Maybe this article will help the cause. Maybe some organizations might read this and investigate themselves.
No-one uses PRINCE2? I’m sat in a Canadian airport on the way to another
customer who has rolled it out to their IT Department. I’ve been on the
road doing this for the last 2 weeks. Advantage Learning has been running
courses across Canada, year on year since 2007 – we’re busy!
Even if you’re not with an all-in PRINCE2 environment the method has
many benefits. The key one (which PMBOK lacks) is PRINCE2’s emphasis on
continued business justification. It’s all about the value the project
is delivering – the business case is the project life support system
and ensures the project continually checks progress against anticipated
Not even in UK – the land of PRINCE2 – are all PMs certified. A project team needs to understand their methodology but only the PM needs to do the 5 day class. Team members can certify at the (3 day) Foundation level and Executives and Team members can receive short inexpensive awareness sessions. PMI recognizes the value of PRINCE2 with PDUs and PMPs can skip the Foundation exam.
Just as PMBOK© and PRINCE2© compliment each other, so do AGILE and PRINCE2©. The current version of PRINCE2© is agile ready, so just as it is not one or the other with PMBOK© and PRINCE2© it is not one or the other with AGILE & PRNCE2©.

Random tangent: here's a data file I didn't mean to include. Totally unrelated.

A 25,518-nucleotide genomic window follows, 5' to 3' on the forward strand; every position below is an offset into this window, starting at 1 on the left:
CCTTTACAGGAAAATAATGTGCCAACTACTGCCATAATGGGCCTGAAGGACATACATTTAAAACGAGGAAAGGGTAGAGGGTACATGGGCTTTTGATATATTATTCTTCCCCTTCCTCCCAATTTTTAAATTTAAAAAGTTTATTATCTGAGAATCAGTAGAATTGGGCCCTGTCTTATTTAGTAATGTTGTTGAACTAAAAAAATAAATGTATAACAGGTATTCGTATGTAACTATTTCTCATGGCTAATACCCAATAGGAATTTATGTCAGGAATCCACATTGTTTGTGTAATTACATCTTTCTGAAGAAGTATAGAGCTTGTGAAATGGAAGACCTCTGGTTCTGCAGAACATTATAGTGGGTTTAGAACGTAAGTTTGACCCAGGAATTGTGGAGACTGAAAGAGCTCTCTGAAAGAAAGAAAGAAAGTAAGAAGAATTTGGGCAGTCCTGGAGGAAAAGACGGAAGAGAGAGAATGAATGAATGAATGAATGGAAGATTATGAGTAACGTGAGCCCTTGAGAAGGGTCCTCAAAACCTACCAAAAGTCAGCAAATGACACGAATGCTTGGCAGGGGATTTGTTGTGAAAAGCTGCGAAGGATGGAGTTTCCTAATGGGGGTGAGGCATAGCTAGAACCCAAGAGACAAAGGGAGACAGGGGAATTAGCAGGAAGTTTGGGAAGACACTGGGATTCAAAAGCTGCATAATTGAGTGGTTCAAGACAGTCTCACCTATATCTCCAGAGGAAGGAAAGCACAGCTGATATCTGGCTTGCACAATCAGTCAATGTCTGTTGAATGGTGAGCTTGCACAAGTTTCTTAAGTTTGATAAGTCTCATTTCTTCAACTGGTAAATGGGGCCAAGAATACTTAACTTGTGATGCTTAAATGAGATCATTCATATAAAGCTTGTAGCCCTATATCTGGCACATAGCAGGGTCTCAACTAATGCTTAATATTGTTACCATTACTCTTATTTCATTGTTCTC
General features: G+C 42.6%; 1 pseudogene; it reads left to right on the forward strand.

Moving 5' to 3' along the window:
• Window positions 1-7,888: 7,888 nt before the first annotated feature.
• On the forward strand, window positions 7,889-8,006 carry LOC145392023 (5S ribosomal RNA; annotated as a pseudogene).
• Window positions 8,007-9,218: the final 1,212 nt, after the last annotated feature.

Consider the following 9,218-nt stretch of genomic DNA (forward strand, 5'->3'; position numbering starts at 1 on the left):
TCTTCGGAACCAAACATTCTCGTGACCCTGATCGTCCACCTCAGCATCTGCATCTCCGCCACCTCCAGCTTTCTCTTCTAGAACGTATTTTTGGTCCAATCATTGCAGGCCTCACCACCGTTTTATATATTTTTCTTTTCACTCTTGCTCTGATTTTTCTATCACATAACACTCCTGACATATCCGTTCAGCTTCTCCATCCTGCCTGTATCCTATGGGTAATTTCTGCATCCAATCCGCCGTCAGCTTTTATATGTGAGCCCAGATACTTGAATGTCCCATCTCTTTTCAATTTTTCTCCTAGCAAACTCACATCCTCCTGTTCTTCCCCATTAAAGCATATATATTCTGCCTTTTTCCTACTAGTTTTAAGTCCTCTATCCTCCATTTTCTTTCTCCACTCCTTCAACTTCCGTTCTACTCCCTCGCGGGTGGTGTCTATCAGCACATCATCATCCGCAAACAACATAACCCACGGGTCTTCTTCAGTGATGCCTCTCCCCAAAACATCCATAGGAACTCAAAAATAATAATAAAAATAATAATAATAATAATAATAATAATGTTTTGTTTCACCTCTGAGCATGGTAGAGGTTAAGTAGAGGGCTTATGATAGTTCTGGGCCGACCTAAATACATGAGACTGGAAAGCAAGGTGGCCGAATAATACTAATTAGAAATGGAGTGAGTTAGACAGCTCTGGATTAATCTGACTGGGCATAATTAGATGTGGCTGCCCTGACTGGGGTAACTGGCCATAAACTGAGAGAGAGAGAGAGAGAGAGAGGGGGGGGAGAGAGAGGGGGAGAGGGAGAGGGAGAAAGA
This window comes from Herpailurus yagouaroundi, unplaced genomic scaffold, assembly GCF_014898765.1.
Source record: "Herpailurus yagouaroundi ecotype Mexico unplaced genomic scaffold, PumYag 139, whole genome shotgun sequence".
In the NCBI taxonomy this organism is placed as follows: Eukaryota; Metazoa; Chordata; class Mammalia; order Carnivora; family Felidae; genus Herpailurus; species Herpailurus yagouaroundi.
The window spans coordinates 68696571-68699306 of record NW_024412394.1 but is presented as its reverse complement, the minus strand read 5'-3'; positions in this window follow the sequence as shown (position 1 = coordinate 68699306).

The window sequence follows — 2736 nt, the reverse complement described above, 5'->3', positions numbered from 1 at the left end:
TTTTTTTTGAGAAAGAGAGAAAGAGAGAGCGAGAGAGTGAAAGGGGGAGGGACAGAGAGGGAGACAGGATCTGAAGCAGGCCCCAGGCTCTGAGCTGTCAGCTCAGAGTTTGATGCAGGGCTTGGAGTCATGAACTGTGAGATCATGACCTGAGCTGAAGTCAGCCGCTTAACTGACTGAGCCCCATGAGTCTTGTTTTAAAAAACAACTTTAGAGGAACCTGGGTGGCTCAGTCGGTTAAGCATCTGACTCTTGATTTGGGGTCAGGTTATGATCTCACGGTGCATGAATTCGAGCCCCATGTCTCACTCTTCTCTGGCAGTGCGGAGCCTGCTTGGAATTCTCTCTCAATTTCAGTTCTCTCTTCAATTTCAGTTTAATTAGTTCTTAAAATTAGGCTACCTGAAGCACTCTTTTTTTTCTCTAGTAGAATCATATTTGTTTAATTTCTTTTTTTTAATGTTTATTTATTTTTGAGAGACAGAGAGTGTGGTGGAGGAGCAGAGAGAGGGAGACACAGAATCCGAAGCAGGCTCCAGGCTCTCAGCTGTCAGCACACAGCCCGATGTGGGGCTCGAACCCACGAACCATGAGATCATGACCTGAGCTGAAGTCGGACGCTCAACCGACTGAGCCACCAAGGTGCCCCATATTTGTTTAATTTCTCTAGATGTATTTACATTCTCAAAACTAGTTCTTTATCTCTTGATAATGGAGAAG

I agree with Ronn’s comment on cost as well. PMI requires 35 hours of training ($) before writing the exams (more$). For the same 35 hours of training you can also get your PRINCE2© foundation and practitioner exams written.
Also, if I’m not mistaken the numbers of certified PRINCE2© practitioners worldwide is similar to the number of PMPs.
Canada’s First Authorized PRINCE2 Trainer (2009)
Interesting post and one to create conversation, so nice and thought provoking David.
1. I think one of the challenges is that PMI universally reacted as if PRINCE2 was a competitor (I was in on PMI Chapter meetings with that was a discussion point). And the PMI is a formidable defender of its turf. You just have to look at the ISO PM Standard to see that it was stuffed with PMI people following the PMI line.
2. Another challenge for the US is the “Not Invent Here” syndrome. I will say no more on that.
3. Can it be turned around? It would need a government body to come out and state it is a standard adopted and all sub contractors must comply. Much like other countries where it has grown. Go back to number 2.
I have no answers, but continue to offer my support and seek to persuade PM’s to the usefulness of PRINCE2 and the Agile extension of it!
David, I agree strongly with your major points. I took the PRINCE2 Foundation exam about a dozen years ago (back when the only Canadian exam option was to write it at a British Consulate or at the Embassy). But I have yet — ever — to use the PRINCE2 materials in practice in Canada. Some organizations talk about it, but I have not personally seen one complete implementation of it.
I have good news, though. Axelos (the current “owner” of PRINCE2) just released an agile version of it called PRINCE2 Agile. (See https://www.axelos.com/best-practice-solutions/prince2/prince2-agile ) There is a certification exam for it and training organizations are getting geared up to support it. Perhaps this will usher in a new “wave” of interest in PRINCE2 in North America.